Inhibition of TLR4 Signaling Alleviates Hepatic Fibrosis Induced by Sj Infection
To assess whether the TLR4 signal pathway is involved in the formation of liver fibrosis induced by Sj infection, we started to inject the TLR4 signal pathway inhibitor TAK242 (28) to Sj-infected mice at week 4 of infection. The whole treatment lasted for 4 weeks. TAK242 treatment lowered the mRNA levels of Tlr4, Il1b, and ifna1, Ccl5 (Figure 2A). In addition, the TAK242-treated mice exhibited a significant reduction in their collagen deposition area percentage after Sj infection (Figure 2B). The mRNA and protein expression levels of Acta2, Col1a1, and Col3a1 (Figures 2C,D) of these mice were lower than those of TAK242-untreated mice. The expression of α-SMA changed from moderate to low level according to H-score evaluation in the IHC assay (Figure 2D). TAK242-treated mice showed a significant decrease in parasite egg number after Sj infection compared to the non-treated mice (P ≤ 0.05, Figure S1 in Supplementary Material). These findings suggest that inhibiting TLR4 signaling alleviated the egg load and extent of liver fibrosis, thereby highlighting TLR4 pathway activation as an important pathogenic mechanism that induces liver fibrogenesis post Sj infection.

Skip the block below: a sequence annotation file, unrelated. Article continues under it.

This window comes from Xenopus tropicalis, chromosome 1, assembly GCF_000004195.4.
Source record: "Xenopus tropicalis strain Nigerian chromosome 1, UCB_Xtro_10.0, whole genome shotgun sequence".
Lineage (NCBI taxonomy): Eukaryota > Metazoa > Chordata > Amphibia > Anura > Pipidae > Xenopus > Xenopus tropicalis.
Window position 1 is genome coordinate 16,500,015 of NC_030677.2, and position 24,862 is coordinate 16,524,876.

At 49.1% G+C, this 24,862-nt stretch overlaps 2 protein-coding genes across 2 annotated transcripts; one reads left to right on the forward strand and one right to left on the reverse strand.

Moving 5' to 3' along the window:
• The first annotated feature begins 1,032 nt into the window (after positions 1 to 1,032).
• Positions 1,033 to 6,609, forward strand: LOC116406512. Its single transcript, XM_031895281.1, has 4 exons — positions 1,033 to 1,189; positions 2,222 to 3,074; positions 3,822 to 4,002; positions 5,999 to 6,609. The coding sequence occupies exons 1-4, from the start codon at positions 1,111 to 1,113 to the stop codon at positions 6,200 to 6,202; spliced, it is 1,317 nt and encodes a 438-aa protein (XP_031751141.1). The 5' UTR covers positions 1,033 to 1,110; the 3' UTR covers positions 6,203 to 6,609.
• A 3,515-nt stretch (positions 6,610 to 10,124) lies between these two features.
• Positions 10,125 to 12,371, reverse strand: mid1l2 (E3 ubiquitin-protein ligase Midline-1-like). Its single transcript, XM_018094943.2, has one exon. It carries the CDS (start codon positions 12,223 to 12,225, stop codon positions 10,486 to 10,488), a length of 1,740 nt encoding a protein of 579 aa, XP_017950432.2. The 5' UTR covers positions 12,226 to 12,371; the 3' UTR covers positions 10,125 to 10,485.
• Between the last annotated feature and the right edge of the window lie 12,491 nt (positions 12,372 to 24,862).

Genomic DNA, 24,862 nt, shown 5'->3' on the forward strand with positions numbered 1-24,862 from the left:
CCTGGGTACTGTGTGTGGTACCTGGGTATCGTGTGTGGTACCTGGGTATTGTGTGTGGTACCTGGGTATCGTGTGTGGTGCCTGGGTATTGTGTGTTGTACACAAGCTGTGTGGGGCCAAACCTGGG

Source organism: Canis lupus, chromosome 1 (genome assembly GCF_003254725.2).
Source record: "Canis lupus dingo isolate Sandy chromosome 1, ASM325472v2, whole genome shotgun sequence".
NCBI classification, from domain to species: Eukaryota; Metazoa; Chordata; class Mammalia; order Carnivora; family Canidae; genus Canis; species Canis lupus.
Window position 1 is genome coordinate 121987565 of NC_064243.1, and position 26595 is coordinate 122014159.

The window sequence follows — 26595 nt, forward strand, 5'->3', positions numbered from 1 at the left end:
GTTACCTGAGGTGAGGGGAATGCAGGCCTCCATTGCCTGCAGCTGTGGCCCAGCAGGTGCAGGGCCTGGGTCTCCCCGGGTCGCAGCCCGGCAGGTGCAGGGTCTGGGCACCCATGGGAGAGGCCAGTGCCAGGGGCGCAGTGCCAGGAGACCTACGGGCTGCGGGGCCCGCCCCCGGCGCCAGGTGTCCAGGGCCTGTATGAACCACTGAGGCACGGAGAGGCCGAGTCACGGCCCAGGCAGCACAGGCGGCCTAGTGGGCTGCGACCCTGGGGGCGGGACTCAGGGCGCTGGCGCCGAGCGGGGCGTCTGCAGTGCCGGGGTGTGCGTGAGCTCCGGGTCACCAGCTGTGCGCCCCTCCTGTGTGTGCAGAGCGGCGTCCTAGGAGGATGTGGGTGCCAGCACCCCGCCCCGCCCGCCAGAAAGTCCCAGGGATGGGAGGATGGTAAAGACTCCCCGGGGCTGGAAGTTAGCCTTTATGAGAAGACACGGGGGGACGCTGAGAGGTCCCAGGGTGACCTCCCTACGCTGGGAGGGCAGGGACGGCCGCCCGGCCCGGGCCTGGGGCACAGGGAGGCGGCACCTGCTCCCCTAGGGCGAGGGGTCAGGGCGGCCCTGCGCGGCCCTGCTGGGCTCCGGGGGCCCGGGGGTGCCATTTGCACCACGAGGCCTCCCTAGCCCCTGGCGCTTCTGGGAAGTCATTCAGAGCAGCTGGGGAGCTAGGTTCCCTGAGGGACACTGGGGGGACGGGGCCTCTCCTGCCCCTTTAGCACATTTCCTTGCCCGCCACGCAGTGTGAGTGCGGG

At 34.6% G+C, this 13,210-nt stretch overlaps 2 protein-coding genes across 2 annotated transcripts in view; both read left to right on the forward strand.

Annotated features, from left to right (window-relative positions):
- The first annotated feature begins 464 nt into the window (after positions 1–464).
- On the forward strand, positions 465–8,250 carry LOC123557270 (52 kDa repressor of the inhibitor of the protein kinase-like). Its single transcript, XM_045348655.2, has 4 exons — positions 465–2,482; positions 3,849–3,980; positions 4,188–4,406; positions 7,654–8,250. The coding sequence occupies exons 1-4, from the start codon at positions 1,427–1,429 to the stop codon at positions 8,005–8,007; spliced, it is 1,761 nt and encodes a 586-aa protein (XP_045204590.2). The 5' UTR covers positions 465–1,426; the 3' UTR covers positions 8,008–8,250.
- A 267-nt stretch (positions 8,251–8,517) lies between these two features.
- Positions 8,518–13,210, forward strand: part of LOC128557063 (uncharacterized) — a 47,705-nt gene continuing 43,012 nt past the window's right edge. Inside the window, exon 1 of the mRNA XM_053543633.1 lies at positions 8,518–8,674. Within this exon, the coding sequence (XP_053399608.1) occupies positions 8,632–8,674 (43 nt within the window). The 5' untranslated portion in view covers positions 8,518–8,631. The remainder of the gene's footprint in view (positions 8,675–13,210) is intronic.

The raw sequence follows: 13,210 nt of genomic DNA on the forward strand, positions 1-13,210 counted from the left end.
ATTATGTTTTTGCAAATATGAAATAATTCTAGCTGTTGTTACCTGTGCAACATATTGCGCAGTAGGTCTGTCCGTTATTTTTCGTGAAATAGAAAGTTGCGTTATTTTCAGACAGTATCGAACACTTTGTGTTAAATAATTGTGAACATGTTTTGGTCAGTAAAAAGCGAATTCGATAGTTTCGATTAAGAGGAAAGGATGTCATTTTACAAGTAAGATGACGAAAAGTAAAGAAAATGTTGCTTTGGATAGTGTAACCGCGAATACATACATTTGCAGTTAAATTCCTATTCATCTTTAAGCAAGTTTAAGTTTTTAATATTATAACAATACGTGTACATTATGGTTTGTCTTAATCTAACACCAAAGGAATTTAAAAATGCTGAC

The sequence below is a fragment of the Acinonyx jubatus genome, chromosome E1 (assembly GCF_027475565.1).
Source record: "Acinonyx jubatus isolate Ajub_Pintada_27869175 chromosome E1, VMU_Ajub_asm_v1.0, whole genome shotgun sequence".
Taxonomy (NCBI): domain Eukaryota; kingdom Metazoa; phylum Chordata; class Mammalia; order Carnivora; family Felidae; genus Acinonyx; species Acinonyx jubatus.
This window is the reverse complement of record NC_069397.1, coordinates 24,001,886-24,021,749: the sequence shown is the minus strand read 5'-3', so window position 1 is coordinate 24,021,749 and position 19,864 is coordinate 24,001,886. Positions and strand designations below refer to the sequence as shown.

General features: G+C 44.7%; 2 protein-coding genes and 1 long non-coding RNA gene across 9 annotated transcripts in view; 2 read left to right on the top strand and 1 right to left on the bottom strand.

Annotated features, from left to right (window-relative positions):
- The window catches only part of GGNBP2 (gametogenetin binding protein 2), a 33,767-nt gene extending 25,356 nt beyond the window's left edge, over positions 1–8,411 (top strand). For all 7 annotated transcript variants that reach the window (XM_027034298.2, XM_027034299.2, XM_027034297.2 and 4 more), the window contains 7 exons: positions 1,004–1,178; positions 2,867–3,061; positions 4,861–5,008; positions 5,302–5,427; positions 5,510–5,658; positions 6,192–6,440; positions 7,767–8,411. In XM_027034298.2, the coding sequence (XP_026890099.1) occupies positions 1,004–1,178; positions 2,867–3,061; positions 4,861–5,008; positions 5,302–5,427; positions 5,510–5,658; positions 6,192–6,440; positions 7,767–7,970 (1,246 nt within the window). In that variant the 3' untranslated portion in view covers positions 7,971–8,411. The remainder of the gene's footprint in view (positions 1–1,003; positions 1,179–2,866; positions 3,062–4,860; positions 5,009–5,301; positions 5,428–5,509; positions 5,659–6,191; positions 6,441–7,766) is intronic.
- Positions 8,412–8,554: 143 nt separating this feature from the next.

Figure 2. Suppression of toll-like receptor (TLR) 4 signaling by TAK242 treatment decreases the severity of hepatic fibrosis post Schistosoma japonicum (Sj) infection. TLR4 signal pathway in BALB/c mice was blocked by intraperitoneal injection of TAK242 from week 4 to 8 post Sj infection. Non-infected mice with or without TAK242 treatment were used as controls. (A) The steady-state mRNA expression levels of Tlr4, Il1b, and ifna1, Ccl5 in the mouse liver were evaluated by qPCR to assess the inhibitory effect of TAK242 on TLR4 signaling. Gapdh was used as an internal control. Data are presented as mean ± SD from 7 to 10 mice per group; (B) A typical sirius red staining section (200×) of a mouse liver section is shown on the left panel. The semi-quantitative level of collagen deposition is shown on the right panel; (C) The steady-state mRNA expression levels of Acta2, Col1a1, and Col3a1 in the liver tissue were determined by qPCR; (D) A typical immunohistochemical (IHC) staining section (400×) for α-SMA, COL I, and COL III in the liver of BALB/c mice is shown on the left panel, and the modified H-score results are shown on the right panel. Data are presented as mean ± SD. All experiments were performed twice. *P ≤ 0.05; **P < 0.01; ***P < 0.001.